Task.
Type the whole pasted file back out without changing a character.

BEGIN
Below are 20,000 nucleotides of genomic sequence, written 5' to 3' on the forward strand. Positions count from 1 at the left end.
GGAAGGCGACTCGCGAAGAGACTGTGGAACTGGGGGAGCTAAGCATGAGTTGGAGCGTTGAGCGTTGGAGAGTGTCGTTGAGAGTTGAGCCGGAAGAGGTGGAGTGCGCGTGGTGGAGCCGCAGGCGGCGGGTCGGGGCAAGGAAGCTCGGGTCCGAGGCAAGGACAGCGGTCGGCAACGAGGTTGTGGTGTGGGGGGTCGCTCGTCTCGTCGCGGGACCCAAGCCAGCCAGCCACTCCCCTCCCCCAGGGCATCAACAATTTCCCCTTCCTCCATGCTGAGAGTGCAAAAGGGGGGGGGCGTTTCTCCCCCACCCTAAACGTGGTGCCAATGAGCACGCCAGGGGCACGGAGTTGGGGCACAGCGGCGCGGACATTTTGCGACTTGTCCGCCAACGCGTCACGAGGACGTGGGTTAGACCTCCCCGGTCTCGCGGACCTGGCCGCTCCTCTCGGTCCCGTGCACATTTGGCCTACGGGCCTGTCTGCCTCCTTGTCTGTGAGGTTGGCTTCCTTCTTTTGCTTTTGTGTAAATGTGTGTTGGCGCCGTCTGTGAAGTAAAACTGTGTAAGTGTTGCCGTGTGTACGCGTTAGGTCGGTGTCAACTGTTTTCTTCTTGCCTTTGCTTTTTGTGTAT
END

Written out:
Below are 20,000 nucleotides of genomic sequence, written 5' to 3' on the forward strand. Positions count from 1 at the left end.
GGAAGGCGACTCGCGAAGAGACTGTGGAACTGGGGGAGCTAAGCATGAGTTGGAGCGTTGAGCGTTGGAGAGTGTCGTTGAGAGTTGAGCCGGAAGAGGTGGAGTGCGCGTGGTGGAGCCGCAGGCGGCGGGTCGGGGCAAGGAAGCTCGGGTCCGAGGCAAGGACAGCGGTCGGCAACGAGGTTGTGGTGTGGGGGGTCGCTCGTCTCGTCGCGGGACCCAAGCCAGCCAGCCACTCCCCTCCCCCAGGGCATCAACAATTTCCCCTTCCTCCATGCTGAGAGTGCAAAAGGGGGGGGGCGTTTCTCCCCCACCCTAAACGTGGTGCCAATGAGCACGCCAGGGGCACGGAGTTGGGGCACAGCGGCGCGGACATTTTGCGACTTGTCCGCCAACGCGTCACGAGGACGTGGGTTAGACCTCCCCGGTCTCGCGGACCTGGCCGCTCCTCTCGGTCCCGTGCACATTTGGCCTACGGGCCTGTCTGCCTCCTTGTCTGTGAGGTTGGCTTCCTTCTTTTGCTTTTGTGTAAATGTGTGTTGGCGCCGTCTGTGAAGTAAAACTGTGTAAGTGTTGCCGTGTGTACGCGTTAGGTCGGTGTCAACTGTTTTCTTCTTGCCTTTGCTTTTTGTGTAT